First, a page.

Topic: General Chatter
National locksmith firms aren't anything new. However the last few years has seen a rise in scam locksmith companies that operate nationwide. I say scam because it is actually questionable whether they are even locksmiths at all.
Working as a locksmith in wolverhampton I am getting increasing numbers of calls from concerned customers that have called these 'locksmiths' out to have been quoted astronomical fees to repair their door, typically in the region of £200-300 higher than a genuine local locksmith would charge.
The same names keep cropping up, and as much as I would love to stick my neck out and name them I will have to refrain from doing so for obvious reasons. What I do advise any customer that has been swindled by these 'locksmiths' is to get in touch with trading standards and let them know! If nobody reports their bad experiences then nothing will ever be investigated. Do not bother with review sites as more often than not, these locksmith companies can easilly get a bad review removed.
So how does the locksmith scam work?
Firstly you are going to be mislead by their advert claiming they are local when in fact they are being deployed from miles away. This often leaves you waiting for ages for anyone to arrive. I find a lot of victims repeatedly call the call center to be told 'just around the corner'. By the time you are fed up of hanging around and attempt to cancel you will be threatened with a call out fee and if you were daft enough to hand over any card details over the phone in advance then you are in trouble.
The locksmiths that do show up have always been described to me as foreign, rough looking and intimidating.
Now come the excuses as to why they can't fix the door. Whether it be lack of parts, obsolete parts, unusual locks.... and will hit you with the huge repair costs, repairs which are rarely neccessary.
A good percentage of customers will at this ppint tell the locksmith that it's too expensive and to forget it, however they are then pressured to hand over money for a call out fee, some of which have been pricier than I would have charged to complete the whole job.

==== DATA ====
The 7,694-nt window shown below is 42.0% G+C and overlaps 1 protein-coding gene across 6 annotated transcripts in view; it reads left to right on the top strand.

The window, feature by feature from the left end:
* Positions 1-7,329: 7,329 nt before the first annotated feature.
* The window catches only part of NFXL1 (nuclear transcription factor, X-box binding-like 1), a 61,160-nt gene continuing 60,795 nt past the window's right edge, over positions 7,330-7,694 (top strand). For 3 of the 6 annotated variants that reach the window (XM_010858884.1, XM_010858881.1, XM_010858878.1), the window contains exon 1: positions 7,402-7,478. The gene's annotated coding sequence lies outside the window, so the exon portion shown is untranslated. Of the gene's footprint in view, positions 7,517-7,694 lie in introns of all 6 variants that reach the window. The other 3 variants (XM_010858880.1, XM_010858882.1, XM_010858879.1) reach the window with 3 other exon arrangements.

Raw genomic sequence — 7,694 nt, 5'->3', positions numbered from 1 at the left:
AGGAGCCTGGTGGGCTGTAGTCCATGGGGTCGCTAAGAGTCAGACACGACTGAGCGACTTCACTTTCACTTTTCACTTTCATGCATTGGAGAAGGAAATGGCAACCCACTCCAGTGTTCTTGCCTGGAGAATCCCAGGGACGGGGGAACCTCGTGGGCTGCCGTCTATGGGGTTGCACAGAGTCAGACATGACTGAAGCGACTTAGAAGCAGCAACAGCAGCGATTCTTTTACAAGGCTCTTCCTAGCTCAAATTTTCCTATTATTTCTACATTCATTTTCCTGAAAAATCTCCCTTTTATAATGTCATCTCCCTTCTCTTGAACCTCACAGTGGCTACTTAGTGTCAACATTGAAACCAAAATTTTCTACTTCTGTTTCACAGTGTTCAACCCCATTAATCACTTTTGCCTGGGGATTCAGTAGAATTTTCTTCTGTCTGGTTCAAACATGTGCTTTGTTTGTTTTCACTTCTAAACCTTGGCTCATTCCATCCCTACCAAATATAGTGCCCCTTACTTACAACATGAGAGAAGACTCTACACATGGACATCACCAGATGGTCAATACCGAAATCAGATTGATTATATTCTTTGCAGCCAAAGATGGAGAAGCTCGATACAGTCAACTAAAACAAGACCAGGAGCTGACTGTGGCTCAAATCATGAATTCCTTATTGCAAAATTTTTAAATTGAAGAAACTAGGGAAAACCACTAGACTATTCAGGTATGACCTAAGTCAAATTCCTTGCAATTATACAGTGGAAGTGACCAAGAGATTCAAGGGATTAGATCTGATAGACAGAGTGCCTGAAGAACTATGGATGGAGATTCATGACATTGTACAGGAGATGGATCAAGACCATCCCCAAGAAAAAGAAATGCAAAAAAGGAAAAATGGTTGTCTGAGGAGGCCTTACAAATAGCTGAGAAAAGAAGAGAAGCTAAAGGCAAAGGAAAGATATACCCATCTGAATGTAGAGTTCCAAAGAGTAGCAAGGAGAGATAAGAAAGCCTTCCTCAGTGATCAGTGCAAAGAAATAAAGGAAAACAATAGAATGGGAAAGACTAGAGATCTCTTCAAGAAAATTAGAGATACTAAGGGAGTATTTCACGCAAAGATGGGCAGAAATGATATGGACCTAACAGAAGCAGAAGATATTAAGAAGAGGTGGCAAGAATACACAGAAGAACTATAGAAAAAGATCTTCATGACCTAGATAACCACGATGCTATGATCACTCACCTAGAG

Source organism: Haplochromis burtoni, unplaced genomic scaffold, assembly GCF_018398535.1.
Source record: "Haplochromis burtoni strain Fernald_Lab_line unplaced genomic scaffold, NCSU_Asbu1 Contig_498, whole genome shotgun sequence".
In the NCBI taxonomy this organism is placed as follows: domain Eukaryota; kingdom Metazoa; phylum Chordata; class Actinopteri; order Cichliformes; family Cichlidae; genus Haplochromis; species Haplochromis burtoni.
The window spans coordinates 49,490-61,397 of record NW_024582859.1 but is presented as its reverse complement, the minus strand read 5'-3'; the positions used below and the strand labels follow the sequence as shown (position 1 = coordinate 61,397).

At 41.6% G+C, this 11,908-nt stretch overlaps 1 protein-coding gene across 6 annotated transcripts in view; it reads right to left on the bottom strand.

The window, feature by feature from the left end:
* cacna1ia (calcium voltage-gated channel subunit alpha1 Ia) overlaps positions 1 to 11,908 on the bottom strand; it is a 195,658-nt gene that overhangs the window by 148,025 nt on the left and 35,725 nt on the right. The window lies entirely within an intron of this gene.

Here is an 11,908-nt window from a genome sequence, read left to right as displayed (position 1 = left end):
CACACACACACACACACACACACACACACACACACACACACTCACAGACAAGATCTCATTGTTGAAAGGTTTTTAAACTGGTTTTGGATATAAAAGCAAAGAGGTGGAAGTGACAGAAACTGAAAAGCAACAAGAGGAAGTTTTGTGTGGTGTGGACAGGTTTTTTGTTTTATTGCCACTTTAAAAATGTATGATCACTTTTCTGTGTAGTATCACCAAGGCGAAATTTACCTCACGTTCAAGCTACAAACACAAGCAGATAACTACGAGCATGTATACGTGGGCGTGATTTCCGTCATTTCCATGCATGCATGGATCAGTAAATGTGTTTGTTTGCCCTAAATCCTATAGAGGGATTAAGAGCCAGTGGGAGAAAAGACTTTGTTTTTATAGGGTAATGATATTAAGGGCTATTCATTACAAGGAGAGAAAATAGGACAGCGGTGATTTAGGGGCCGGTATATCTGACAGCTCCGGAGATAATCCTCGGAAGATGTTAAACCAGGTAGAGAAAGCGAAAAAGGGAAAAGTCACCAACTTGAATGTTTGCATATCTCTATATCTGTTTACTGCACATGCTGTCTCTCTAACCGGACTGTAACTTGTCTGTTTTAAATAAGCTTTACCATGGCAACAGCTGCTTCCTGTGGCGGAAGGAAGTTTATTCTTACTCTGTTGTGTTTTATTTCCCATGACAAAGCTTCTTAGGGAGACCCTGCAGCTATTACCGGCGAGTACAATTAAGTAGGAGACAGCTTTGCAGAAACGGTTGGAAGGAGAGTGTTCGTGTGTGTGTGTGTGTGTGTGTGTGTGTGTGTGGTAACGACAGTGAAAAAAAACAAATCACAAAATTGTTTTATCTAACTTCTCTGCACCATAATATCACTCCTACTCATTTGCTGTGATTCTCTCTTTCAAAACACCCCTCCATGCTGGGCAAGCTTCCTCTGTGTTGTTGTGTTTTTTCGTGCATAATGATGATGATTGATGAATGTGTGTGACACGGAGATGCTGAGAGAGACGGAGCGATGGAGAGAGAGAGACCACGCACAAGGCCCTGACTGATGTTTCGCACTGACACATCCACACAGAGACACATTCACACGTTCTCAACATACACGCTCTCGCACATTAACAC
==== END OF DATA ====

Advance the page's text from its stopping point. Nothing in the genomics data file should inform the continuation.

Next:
One lady in particular that called me afterwards and was quite distressed, described that after arguing with the locksmith and finally getting him to leave was worried that he now knew that her door would not lock and was unable to leave the house. I immediately went over to sort this out for her.
The more vulnerable customers that are trusting enough to allow the expensive repairs to take place are usually none the wiser and I regularly have family members calling asking for advice when their elderly parents have been conned into paying hundreds more than needed.
Every time I hear another story it makes me sick to the stomache knowing that someone out there is getting rich by misleading and ripping off innocent people in need of help.
I urge anyone seeking a locksmith to ensure that they are getting a genuine local locksmith and not via some call center operation sending out untrained rogues to intimidate people into paying for a substandrad service.
Here is a quick checklist of things that you should consider when calling a locksmith:
> Are they listed in multiple cities?
Local locksmiths will generally cover areas within a 20 mile radius, so anyone advertising in cities all over the UK is going to be part of a national franchise or call center scheme. This does not mean they are scammers but does usually mean you will be paying VAT and call out fees for their service.
> Do they know the area?
Often when giving directions it is easy to establish whether the locksmith on the end of the phone understands the landmarks and roads you are describing. If in any doubt ask them outright if they are based where they say they are. Often false locations are used to give the impression they are locally based.
> Payment upfront?
Are they requesting payment upfront? It is rare for any decent tradesman to be asking for upfront payment with the exception of late night call outs and large commercial jobs.
> Clear quotations?
How clear is the quotation you have been given over the phone? Does it include VAT and what circumstances is a 'no call out fee' relevant. Often scammers will be very vague and in some cases request an address before they even quote.
> Where did you find the number?
Google adwords is usually monopolised by large companies operating nationwide that can afford to maintain expensive advertising. Small local locksmiths are rarely well placed in competitve ad space so it may be worth while trying some of the smaller adverts or those at the bottom of the page. Same rules apply for paper directories which are rife with national companies listing multiple adverts in disguise.
If in any doubt whatsoever, I urge you to reconsider and take the time to grab several more quotations or even phone around friends for recommendations before making a decision.
This is the very reason it is important to support any local traders regardless of the profession to ensure that larger companies and scammers do not get a foor in the door.
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